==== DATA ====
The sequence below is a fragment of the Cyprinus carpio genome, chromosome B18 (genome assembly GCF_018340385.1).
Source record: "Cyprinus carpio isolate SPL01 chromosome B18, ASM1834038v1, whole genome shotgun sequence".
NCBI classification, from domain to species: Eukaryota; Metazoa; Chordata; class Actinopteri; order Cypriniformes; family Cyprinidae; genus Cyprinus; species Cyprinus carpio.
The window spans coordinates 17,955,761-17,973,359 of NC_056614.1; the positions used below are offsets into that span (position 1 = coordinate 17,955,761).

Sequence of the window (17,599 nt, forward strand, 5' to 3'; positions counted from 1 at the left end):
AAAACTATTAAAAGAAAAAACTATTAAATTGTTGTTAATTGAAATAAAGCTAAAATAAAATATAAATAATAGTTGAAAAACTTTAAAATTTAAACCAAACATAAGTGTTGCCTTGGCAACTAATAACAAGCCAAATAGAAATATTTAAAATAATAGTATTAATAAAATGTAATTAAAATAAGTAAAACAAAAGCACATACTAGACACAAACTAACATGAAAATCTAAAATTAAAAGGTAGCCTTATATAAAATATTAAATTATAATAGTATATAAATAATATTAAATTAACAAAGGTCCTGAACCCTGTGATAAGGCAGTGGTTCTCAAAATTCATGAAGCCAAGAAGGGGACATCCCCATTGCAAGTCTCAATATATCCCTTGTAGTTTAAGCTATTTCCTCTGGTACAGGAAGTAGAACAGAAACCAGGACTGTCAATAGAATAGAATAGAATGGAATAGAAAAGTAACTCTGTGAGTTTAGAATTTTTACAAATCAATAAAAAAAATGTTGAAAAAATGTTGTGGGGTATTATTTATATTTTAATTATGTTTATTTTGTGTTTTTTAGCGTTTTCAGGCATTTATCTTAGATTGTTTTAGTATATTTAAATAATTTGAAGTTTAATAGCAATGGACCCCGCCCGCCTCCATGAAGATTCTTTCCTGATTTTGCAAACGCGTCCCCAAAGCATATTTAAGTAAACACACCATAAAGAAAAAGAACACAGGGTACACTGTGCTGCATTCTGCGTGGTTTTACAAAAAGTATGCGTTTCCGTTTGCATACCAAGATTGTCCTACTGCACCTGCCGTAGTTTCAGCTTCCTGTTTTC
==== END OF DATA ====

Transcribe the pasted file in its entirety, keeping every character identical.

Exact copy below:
The sequence below is a fragment of the Cyprinus carpio genome, chromosome B18 (genome assembly GCF_018340385.1).
Source record: "Cyprinus carpio isolate SPL01 chromosome B18, ASM1834038v1, whole genome shotgun sequence".
NCBI classification, from domain to species: Eukaryota; Metazoa; Chordata; class Actinopteri; order Cypriniformes; family Cyprinidae; genus Cyprinus; species Cyprinus carpio.
The window spans coordinates 17,955,761-17,973,359 of NC_056614.1; the positions used below are offsets into that span (position 1 = coordinate 17,955,761).

Sequence of the window (17,599 nt, forward strand, 5' to 3'; positions counted from 1 at the left end):
AAAACTATTAAAAGAAAAAACTATTAAATTGTTGTTAATTGAAATAAAGCTAAAATAAAATATAAATAATAGTTGAAAAACTTTAAAATTTAAACCAAACATAAGTGTTGCCTTGGCAACTAATAACAAGCCAAATAGAAATATTTAAAATAATAGTATTAATAAAATGTAATTAAAATAAGTAAAACAAAAGCACATACTAGACACAAACTAACATGAAAATCTAAAATTAAAAGGTAGCCTTATATAAAATATTAAATTATAATAGTATATAAATAATATTAAATTAACAAAGGTCCTGAACCCTGTGATAAGGCAGTGGTTCTCAAAATTCATGAAGCCAAGAAGGGGACATCCCCATTGCAAGTCTCAATATATCCCTTGTAGTTTAAGCTATTTCCTCTGGTACAGGAAGTAGAACAGAAACCAGGACTGTCAATAGAATAGAATAGAATGGAATAGAAAAGTAACTCTGTGAGTTTAGAATTTTTACAAATCAATAAAAAAAATGTTGAAAAAATGTTGTGGGGTATTATTTATATTTTAATTATGTTTATTTTGTGTTTTTTAGCGTTTTCAGGCATTTATCTTAGATTGTTTTAGTATATTTAAATAATTTGAAGTTTAATAGCAATGGACCCCGCCCGCCTCCATGAAGATTCTTTCCTGATTTTGCAAACGCGTCCCCAAAGCATATTTAAGTAAACACACCATAAAGAAAAAGAACACAGGGTACACTGTGCTGCATTCTGCGTGGTTTTACAAAAAGTATGCGTTTCCGTTTGCATACCAAGATTGTCCTACTGCACCTGCCGTAGTTTCAGCTTCCTGTTTTC